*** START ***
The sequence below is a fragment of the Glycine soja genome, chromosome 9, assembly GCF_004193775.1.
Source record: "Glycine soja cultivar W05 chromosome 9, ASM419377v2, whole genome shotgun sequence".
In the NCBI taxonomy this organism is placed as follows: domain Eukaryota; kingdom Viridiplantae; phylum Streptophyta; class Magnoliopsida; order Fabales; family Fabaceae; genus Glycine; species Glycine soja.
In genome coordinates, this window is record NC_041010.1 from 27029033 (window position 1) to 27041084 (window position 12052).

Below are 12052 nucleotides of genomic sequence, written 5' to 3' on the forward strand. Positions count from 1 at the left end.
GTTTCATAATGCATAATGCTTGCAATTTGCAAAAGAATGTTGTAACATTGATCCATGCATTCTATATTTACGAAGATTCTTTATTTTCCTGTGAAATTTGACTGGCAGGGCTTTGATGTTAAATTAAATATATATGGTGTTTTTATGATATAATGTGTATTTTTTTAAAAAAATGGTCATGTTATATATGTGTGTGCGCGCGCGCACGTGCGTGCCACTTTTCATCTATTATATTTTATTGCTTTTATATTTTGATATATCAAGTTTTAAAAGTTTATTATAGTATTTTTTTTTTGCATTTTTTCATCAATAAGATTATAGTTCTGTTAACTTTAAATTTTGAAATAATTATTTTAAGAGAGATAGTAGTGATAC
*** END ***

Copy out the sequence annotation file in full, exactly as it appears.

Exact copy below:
The sequence below is a fragment of the Glycine soja genome, chromosome 9, assembly GCF_004193775.1.
Source record: "Glycine soja cultivar W05 chromosome 9, ASM419377v2, whole genome shotgun sequence".
In the NCBI taxonomy this organism is placed as follows: domain Eukaryota; kingdom Viridiplantae; phylum Streptophyta; class Magnoliopsida; order Fabales; family Fabaceae; genus Glycine; species Glycine soja.
In genome coordinates, this window is record NC_041010.1 from 27029033 (window position 1) to 27041084 (window position 12052).

Below are 12052 nucleotides of genomic sequence, written 5' to 3' on the forward strand. Positions count from 1 at the left end.
GTTTCATAATGCATAATGCTTGCAATTTGCAAAAGAATGTTGTAACATTGATCCATGCATTCTATATTTACGAAGATTCTTTATTTTCCTGTGAAATTTGACTGGCAGGGCTTTGATGTTAAATTAAATATATATGGTGTTTTTATGATATAATGTGTATTTTTTTAAAAAAATGGTCATGTTATATATGTGTGTGCGCGCGCGCACGTGCGTGCCACTTTTCATCTATTATATTTTATTGCTTTTATATTTTGATATATCAAGTTTTAAAAGTTTATTATAGTATTTTTTTTTTGCATTTTTTCATCAATAAGATTATAGTTCTGTTAACTTTAAATTTTGAAATAATTATTTTAAGAGAGATAGTAGTGATAC